Engineering student studying on a computer Image Credit: Agency

When I talk to my son, Sid, about my love affair with technology, all he has is a big loud laugh with a look of incredulity. Sid’s bewildered look always makes me wonder if it really did happen to me. Also, I cannot dismiss the nagging feeling that I was perhaps plain stupid.

When I was a little girl, computers were those boxes that I read about in newspapers or those gadgets used by the people in Star Trek. The technology seemed so far fetched that I never thought I would encounter them in any near future. But, I did.

When I was in college, only a handful of them had seen a computer. They spoke about the glow on the screen and how, a keyboard with a wire could spring the alphabets on display. “And, you have to be careful”, a tall girl who claimed to have worked on the machine told me once, “no footwear in the computer lab!” “No footwear?”, I was confused but it felt too stupid a question to ask her why.

The computer lab itself was tucked away in a corner of the building. Every day, after class, I would walk past it, too scared to even take a peek through the glass door.

A year later, I mustered enough courage to enrol myself in a computer course. I was so anxious about my first rendezvous with the desktop that I stood outside the lab for five full minutes before entering the room.

A neat foot rug with a ‘welcome’ written on it was laid outside. Next to the rug were a few pairs of footwear in every colour and style. I swallowed my anxiety, aligned my sandals along with the rest, put my hand on the door handle and pushed open the glass door. A blast of cold air greeted me. My feet felt cold and my anxiety got worse. Three monitors that looked like little TV screens sat on small tables in a row.

I was shown to a table where I sat staring at the screen. Next to me sat a girl who was busy punching on the keyboard.

“Hi. Why can’t we wear footwear inside?”, I whispered eagerly to know the answer.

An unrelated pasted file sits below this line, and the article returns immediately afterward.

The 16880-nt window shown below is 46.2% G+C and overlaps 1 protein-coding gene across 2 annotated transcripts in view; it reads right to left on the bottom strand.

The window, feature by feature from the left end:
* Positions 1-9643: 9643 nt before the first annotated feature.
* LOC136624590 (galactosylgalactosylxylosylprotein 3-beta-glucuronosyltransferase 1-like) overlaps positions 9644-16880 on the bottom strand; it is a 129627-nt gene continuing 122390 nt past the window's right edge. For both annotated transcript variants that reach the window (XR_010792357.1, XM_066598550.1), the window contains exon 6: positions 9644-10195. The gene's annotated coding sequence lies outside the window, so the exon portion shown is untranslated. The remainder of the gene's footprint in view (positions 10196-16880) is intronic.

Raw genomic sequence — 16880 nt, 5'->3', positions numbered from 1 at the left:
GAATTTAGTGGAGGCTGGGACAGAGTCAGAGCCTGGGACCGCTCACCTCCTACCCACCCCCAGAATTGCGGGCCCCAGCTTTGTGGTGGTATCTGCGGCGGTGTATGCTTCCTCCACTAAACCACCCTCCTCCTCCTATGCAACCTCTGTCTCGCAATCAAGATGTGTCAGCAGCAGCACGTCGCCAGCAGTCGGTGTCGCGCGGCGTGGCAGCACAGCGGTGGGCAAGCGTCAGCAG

“Maybe the virus!”, she replied with conviction.

“A Virus?”, I had not seen that coming.

“You mean, the computer has a virus?”, I asked just to be sure.

“No”, the girl looked at me with raised eyebrows, “we may give the computer a virus. They say, the computer could be in danger if attacked by a virus. Cant you see how the place is so clean?”

Glad I told him this tale

I looked around. She was right. The place was spotless and very cold. Every one spoke in whispers and I could hear nothing except the whirring sound of the machine.

It took me many months to figure out that the virus and the air-conditioning were not what I thought they were for.

Over time, I learnt a thing or two more about computers, and I also found out the machine was a lot more than just a prop in Star Trek.

Fast forward to present day, Sid is holding his stomach as he laughs: “You really thought the micro-organism virus could infect computers?”

I have no answer. In fact, I also laugh with him, thinking of the days when life was simple and innocent.

As I watch Sid, I ruffle his hair. I am glad I told him this tale. Perhaps Sid thinks that his mum is plain naive. But, I guess, there will come a time, when he will recall this heart-warming tale. Perhaps then, he will also wonder how the same naive mum also taught him many a things he can be proud of.

Sudha Subramanian is an author and freelance writer based in Dubai. Twitter: @sudhasubraman.